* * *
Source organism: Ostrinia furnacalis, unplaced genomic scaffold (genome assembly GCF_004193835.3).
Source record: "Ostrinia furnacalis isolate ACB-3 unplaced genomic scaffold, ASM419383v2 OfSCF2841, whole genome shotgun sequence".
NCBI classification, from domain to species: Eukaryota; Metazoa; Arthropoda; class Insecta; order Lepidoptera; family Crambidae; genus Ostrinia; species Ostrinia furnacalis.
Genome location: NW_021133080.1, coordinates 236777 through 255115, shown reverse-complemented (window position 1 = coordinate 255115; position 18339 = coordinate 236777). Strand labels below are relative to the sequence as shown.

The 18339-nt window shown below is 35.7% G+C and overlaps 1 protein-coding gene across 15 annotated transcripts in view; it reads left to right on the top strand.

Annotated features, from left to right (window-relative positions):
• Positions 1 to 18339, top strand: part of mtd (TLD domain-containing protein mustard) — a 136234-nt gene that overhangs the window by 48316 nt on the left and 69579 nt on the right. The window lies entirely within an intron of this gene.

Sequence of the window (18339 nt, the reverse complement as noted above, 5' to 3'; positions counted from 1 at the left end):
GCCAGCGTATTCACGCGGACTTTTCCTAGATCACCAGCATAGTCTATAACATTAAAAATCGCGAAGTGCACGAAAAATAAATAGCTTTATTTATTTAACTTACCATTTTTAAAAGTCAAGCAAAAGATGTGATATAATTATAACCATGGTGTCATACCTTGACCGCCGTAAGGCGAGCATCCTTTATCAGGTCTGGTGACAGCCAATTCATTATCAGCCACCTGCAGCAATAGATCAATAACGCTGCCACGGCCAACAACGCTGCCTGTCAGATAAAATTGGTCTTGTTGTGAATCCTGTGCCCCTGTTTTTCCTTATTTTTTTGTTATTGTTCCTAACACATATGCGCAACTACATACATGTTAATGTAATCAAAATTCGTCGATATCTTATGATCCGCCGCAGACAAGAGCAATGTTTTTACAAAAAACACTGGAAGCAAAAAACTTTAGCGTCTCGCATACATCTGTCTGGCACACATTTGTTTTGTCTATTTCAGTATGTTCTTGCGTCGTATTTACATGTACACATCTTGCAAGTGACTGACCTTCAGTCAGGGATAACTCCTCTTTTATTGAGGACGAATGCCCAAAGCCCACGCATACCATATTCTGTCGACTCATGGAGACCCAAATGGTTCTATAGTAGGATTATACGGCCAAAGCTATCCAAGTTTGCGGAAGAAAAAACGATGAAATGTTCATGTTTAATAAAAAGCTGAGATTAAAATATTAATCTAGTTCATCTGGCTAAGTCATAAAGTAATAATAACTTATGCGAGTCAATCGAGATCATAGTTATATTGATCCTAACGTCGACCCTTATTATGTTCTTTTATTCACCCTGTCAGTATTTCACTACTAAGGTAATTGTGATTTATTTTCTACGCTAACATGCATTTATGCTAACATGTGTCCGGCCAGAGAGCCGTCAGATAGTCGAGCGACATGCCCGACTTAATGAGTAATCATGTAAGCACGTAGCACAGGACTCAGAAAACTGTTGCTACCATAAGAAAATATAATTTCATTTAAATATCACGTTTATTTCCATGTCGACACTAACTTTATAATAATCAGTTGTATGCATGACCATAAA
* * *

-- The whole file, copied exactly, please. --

Source organism: Ostrinia furnacalis, unplaced genomic scaffold (genome assembly GCF_004193835.3).
Source record: "Ostrinia furnacalis isolate ACB-3 unplaced genomic scaffold, ASM419383v2 OfSCF2841, whole genome shotgun sequence".
NCBI classification, from domain to species: Eukaryota; Metazoa; Arthropoda; class Insecta; order Lepidoptera; family Crambidae; genus Ostrinia; species Ostrinia furnacalis.
Genome location: NW_021133080.1, coordinates 236777 through 255115, shown reverse-complemented (window position 1 = coordinate 255115; position 18339 = coordinate 236777). Strand labels below are relative to the sequence as shown.

The 18339-nt window shown below is 35.7% G+C and overlaps 1 protein-coding gene across 15 annotated transcripts in view; it reads left to right on the top strand.

Annotated features, from left to right (window-relative positions):
• Positions 1 to 18339, top strand: part of mtd (TLD domain-containing protein mustard) — a 136234-nt gene that overhangs the window by 48316 nt on the left and 69579 nt on the right. The window lies entirely within an intron of this gene.

Sequence of the window (18339 nt, the reverse complement as noted above, 5' to 3'; positions counted from 1 at the left end):
GCCAGCGTATTCACGCGGACTTTTCCTAGATCACCAGCATAGTCTATAACATTAAAAATCGCGAAGTGCACGAAAAATAAATAGCTTTATTTATTTAACTTACCATTTTTAAAAGTCAAGCAAAAGATGTGATATAATTATAACCATGGTGTCATACCTTGACCGCCGTAAGGCGAGCATCCTTTATCAGGTCTGGTGACAGCCAATTCATTATCAGCCACCTGCAGCAATAGATCAATAACGCTGCCACGGCCAACAACGCTGCCTGTCAGATAAAATTGGTCTTGTTGTGAATCCTGTGCCCCTGTTTTTCCTTATTTTTTTGTTATTGTTCCTAACACATATGCGCAACTACATACATGTTAATGTAATCAAAATTCGTCGATATCTTATGATCCGCCGCAGACAAGAGCAATGTTTTTACAAAAAACACTGGAAGCAAAAAACTTTAGCGTCTCGCATACATCTGTCTGGCACACATTTGTTTTGTCTATTTCAGTATGTTCTTGCGTCGTATTTACATGTACACATCTTGCAAGTGACTGACCTTCAGTCAGGGATAACTCCTCTTTTATTGAGGACGAATGCCCAAAGCCCACGCATACCATATTCTGTCGACTCATGGAGACCCAAATGGTTCTATAGTAGGATTATACGGCCAAAGCTATCCAAGTTTGCGGAAGAAAAAACGATGAAATGTTCATGTTTAATAAAAAGCTGAGATTAAAATATTAATCTAGTTCATCTGGCTAAGTCATAAAGTAATAATAACTTATGCGAGTCAATCGAGATCATAGTTATATTGATCCTAACGTCGACCCTTATTATGTTCTTTTATTCACCCTGTCAGTATTTCACTACTAAGGTAATTGTGATTTATTTTCTACGCTAACATGCATTTATGCTAACATGTGTCCGGCCAGAGAGCCGTCAGATAGTCGAGCGACATGCCCGACTTAATGAGTAATCATGTAAGCACGTAGCACAGGACTCAGAAAACTGTTGCTACCATAAGAAAATATAATTTCATTTAAATATCACGTTTATTTCCATGTCGACACTAACTTTATAATAATCAGTTGTATGCATGACCATAAA